Moody’s Corporation is reportedly planning to develop a scoring system for stablecoins, per reporting from Bloomberg.
The scoring system will include up to 20 stablecoins, analyzing the quality of each reserve's attestation.
The system will not reportedly be an official credit rating.
Stablecoins—which are cryptocurrencies intended to trade at an equal value to a non-digital asset, such as the U.S. dollar or gold—are the market's most-traded crypto asset, with a combined trading volume of $7.9 trillion in 2022.
Moody’s did not immediately respond to Decrypt’s request for comment.
Stablecoins and regulations
Moody’s scoring system comes at a time when regulators are taking a closer look at the stablecoin market, especially in the wake of Terra’s high-profile collapse last May.
The chairman of the Federal Deposit Insurance Corporation (FDIC) Martin Gruenberg said last October that “all payment stablecoin issuers should – just like banks, whether Federal or state-chartered, be subject to prudential regulation and oversight.”
Market leaders Tether and Circle have also ballooned over the past several years, cumulatively hitting a market capitalization of more than $100 billion.
Both stablecoin offerings, USDT and USDC, are backed by reserves in a variety of traditional financial assets.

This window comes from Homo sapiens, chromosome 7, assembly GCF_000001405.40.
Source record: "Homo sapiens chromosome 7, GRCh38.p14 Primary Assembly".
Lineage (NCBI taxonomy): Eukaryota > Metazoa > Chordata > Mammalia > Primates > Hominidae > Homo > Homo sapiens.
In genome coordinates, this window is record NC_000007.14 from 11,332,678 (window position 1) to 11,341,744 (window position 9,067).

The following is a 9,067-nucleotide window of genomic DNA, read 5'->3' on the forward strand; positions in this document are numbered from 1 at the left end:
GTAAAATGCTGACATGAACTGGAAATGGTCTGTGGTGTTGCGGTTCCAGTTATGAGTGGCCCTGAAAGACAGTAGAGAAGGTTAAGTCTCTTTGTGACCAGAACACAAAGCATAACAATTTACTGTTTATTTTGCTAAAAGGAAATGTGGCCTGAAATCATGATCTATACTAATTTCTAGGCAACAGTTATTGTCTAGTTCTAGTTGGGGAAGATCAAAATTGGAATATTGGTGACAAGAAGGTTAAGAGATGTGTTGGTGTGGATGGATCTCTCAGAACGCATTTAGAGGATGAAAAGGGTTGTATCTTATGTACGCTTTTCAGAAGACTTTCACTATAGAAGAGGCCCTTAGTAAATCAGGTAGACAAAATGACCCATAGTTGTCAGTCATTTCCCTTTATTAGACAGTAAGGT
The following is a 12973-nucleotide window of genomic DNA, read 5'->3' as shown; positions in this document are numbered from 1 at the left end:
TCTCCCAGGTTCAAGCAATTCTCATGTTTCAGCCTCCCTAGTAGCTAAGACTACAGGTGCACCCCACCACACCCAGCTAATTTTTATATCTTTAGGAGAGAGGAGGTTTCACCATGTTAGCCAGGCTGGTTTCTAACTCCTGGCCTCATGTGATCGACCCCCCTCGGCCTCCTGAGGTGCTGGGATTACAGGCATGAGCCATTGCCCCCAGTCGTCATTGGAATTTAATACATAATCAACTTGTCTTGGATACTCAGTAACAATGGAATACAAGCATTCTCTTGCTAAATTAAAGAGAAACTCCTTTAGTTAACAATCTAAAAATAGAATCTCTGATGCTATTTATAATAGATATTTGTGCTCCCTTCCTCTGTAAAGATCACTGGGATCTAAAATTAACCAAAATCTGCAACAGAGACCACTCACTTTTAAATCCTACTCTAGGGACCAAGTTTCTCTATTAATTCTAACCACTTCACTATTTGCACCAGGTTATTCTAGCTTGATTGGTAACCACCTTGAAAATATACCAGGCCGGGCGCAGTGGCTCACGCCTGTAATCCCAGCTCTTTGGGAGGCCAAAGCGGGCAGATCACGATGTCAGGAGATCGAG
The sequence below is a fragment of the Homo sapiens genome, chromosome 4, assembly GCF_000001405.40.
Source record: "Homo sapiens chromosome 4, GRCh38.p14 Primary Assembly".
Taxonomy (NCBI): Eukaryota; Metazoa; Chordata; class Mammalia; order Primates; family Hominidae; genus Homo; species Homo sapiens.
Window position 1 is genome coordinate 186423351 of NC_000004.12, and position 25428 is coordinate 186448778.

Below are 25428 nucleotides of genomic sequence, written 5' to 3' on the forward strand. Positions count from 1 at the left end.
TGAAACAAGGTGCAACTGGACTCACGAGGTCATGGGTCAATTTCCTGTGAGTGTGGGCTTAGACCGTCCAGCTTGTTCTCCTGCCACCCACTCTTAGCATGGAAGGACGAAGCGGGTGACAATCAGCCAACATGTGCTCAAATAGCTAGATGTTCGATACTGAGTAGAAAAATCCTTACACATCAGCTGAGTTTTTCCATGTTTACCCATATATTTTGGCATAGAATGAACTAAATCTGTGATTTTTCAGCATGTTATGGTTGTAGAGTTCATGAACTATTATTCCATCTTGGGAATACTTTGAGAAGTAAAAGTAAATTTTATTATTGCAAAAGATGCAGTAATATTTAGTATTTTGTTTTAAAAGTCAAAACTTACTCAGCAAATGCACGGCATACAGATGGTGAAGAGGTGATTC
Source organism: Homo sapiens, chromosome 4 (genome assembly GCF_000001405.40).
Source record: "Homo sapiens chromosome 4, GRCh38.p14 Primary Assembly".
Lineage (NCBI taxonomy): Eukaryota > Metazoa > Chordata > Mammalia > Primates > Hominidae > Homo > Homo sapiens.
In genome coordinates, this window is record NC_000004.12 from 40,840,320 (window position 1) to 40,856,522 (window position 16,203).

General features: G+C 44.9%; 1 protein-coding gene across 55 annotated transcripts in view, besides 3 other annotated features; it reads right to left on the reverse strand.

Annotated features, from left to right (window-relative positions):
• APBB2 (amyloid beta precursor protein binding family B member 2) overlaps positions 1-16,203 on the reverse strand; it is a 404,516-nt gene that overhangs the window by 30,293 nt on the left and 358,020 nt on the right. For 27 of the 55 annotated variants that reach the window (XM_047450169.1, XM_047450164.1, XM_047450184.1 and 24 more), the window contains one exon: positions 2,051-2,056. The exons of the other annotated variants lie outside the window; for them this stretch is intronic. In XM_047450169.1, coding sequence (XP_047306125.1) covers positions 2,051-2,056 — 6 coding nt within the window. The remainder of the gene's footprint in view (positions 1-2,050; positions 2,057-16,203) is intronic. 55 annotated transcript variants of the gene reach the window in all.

"It’s a positive sign that an independent ratings firm sees the importance of scrutinizing whether payment stablecoins actually live up to their name in terms of being stable, well managed and transparent,” a Circle spokesperson told Decrypt via email.
USDT, the market’s largest stablecoin with a capitalization of $67 billion, has, however, had a checkered past with transparency and investor confidence.
The CFTC even fined the USDT issuer $41 million in 2021 for lying about its dollar reserves, though Tether has recently taken actions to allay regulatory and investor concerns.
As for Moody's scoring system, a Tether spokesperson told Decrypt that "it might bring more privacy, security, and confidentiality to crypto participants."